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Netflix Jupiter legacy: cant compete with better r-rated


Marvel and DC have been the most popular costumed heroes on TV and in the movies for decades, and in pop culture for about sixty years before that. However, the streaming age has been a big break for other costumed heroes aimed at adults.

Whether it’s Netflix’s “The Umbrella Academy,” HBO’s “Watchmen,” or Amazon Prime’s “The Boys” and “Invincible,” all of these shows have been well received by critics and viewers and are among the most popular on their respective services.

That sets a high standard for the Netflix series Jupiter’s Legacy, which is based on Mark Millar’s comic books. Even though some parts of it work, it just doesn’t live up to the others.

Jupiter’s Legacy tells the story of Sheldon Sampson, the Utopian, his wife, and their two children. His son Brandon wants to be the next Utopian, which is basically the same thing as Superman, the most powerful hero on the planet. His daughter Chloe, on the other hand, has turned down the superhero life and is now a drug-addicted fashion model. There are a lot of other heroes, but none are as well-known or respected as the Sampsons.

Netflix Jupiter legacy:

The story takes place at two different times. This is the first and most obvious problem with the show. Almost half of the series is about Sheldon’s life during the Great Depression when he is played by a normal-looking Josh Duhamel. In the present day, he is played by Josh Duhamel with a wig, fake beard, and old-person makeup, just like Ben Daniels, Leslie Bibb, and Mike Wade.

It looks…crazy. I understand that the idea is for these heroes to age slowly over the course of 80 years, but in practice, it would have been much less jarring if they had simply cast old and young versions of these characters because the makeup and hair here are… not good and distracting every time they’re onscreen.I also don’t think Josh Duhamel is a good lead in this movie compared to others in the same genre, like Antony Starr’s Homelander or JK Simmons’ Omni-Man.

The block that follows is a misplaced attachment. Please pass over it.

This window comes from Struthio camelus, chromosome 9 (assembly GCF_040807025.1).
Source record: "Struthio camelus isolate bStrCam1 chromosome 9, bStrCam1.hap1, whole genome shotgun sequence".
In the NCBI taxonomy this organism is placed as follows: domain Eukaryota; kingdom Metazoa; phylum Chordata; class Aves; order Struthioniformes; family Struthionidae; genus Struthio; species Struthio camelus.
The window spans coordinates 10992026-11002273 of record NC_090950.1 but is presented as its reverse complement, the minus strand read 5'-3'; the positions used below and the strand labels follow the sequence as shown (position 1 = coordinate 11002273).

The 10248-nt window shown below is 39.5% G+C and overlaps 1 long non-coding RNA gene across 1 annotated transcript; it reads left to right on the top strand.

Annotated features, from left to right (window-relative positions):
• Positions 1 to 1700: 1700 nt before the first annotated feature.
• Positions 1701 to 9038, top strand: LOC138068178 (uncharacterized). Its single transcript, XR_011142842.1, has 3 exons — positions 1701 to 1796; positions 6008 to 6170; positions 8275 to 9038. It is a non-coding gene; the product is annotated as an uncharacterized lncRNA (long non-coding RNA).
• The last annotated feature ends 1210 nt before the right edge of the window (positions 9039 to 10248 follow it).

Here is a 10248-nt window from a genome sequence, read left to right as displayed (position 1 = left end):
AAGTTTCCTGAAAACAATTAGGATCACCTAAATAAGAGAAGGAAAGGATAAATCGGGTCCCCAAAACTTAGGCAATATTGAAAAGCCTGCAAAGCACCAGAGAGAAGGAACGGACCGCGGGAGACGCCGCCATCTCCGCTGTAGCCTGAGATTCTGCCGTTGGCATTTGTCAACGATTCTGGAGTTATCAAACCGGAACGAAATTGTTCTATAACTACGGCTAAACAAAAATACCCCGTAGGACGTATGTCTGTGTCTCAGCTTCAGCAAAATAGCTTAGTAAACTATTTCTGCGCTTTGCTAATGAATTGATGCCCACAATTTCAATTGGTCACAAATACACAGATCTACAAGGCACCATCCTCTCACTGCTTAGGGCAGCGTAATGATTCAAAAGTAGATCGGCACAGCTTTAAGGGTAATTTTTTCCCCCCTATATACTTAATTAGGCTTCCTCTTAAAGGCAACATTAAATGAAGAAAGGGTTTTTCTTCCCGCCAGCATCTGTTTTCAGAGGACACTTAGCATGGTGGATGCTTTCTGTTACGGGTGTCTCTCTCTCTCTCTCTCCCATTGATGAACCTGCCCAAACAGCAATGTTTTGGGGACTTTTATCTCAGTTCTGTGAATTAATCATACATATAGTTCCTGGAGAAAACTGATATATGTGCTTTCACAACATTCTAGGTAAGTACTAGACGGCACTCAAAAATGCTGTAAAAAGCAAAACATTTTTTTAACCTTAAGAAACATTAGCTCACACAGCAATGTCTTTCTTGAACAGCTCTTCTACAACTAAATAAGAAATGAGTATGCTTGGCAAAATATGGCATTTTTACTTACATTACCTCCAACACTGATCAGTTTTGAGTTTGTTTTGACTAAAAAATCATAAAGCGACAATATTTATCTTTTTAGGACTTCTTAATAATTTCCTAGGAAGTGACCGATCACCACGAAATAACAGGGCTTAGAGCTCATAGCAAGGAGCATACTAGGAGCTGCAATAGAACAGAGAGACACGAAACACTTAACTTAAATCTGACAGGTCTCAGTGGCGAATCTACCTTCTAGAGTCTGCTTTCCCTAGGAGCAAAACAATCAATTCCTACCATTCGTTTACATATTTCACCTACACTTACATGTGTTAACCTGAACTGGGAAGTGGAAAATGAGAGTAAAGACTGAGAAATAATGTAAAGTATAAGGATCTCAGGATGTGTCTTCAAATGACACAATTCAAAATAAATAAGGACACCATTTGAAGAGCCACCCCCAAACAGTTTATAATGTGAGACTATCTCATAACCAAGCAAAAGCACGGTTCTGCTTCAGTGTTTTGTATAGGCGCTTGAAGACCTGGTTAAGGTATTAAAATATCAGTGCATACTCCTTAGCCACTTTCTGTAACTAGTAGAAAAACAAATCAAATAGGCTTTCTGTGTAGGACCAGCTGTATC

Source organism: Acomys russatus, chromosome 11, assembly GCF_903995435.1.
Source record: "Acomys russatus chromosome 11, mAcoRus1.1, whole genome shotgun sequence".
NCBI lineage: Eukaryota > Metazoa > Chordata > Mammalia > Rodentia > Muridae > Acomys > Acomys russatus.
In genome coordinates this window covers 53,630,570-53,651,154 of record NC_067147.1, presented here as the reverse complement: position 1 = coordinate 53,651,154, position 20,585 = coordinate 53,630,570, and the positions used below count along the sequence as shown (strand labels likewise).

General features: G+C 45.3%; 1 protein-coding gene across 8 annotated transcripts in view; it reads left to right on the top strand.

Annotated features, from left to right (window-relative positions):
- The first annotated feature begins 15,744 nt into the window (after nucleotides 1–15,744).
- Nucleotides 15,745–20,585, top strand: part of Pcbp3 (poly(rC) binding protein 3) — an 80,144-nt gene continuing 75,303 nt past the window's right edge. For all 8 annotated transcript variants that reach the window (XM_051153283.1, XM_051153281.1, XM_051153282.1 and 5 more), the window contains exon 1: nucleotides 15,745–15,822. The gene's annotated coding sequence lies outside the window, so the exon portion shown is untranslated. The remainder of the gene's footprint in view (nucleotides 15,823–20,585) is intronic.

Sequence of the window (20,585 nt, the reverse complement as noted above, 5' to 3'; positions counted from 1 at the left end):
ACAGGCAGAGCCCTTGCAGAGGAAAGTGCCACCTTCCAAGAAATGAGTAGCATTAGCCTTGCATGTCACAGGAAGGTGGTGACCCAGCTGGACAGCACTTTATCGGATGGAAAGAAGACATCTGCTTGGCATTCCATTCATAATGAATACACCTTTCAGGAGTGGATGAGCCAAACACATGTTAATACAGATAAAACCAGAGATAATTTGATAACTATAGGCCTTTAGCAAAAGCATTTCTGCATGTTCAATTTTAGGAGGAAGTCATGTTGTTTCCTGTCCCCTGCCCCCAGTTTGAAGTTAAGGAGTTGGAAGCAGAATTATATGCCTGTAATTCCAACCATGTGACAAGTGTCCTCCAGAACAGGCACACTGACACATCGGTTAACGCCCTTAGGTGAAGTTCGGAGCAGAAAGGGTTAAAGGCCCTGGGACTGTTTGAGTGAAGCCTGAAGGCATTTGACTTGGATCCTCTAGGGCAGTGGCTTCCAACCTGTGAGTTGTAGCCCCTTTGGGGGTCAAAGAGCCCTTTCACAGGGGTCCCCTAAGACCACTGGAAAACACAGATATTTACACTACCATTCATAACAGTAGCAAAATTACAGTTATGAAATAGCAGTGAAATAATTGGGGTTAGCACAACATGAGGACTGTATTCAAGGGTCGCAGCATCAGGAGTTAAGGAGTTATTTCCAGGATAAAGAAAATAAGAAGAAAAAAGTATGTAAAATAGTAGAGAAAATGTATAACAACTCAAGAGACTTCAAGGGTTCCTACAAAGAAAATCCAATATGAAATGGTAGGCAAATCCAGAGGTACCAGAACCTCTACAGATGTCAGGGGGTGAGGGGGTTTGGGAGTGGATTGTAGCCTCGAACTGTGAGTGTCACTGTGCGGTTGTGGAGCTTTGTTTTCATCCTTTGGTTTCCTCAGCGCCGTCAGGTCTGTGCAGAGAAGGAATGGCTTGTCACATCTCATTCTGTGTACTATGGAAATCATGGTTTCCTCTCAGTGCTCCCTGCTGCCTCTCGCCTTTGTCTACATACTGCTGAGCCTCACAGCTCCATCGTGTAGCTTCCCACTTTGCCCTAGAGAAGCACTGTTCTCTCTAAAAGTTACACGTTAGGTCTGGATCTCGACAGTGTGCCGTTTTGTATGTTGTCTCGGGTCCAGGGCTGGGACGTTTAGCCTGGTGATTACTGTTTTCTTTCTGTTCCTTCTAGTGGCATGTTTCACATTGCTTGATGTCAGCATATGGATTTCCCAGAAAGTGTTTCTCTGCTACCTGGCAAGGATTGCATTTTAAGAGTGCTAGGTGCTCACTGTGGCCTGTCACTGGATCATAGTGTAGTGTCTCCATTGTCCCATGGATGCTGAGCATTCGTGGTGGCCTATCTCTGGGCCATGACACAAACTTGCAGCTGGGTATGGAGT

At least the utopian isn’t doing the same thing as these two “heroes.” He is not a secretly cruel superhero. Instead, he is trying to keep the last bit of order among heroes by sticking to a core code: no killing and no ruling. His son breaks the first rule, and Brainwave wants to break the second rule as he watches society fall apart.

Here is where some interesting questions are brought up. Few stories deal with the “hero” idea of never killing, even when supervillains keep getting out of jail and killing a lot of people before they are caught and sent back. Brandon kills a supervillain to save a dozen heroes, including himself and his family, from certain death, but his father gets angry with him for it. Brainwave can’t get over the fact that he didn’t do enough in wars like World War II and Vietnam. He tells his brother, “Stopping bank robbers won’t change the world.”

But these times of reflection don’t last long, and most of the show is boring and seems to go nowhere.

We spend way too much time on the past storyline, even though we all know where it’s going. Sheldon takes a group of people to a mysterious island, where they get superpowers. You might be interested in how that works, but spending half the show on that timeline is a bit much.

Brandon, who is a very important character in the source material, isn’t given enough time to develop in the present day, and heroes are introduced and killed off before you can even remember their names. In the present day, son-of-a-supervillain Hutch and his magic teleportation stick are my favorite characters,

but I didn’t connect with many others. Chloe is hard to feel sorry for because the show doesn’t really explain why she acts the way she does. All it says is that her father wasn’t around when she was growing up because he was too busy saving the world. Given how things end, this is likely to change in later seasons, but in this first season, she is mostly just a disaster.

I do think that Jupiter’s Legacy deals with important moral questions in a way that other superhero shows don’t. But what’s here isn’t very entertaining in the end because it’s written, edited, and cast in strange ways that don’t add up as a whole. I’ll definitely watch more “volumes” if they’re made, but this one isn’t as good as the source material should have been.


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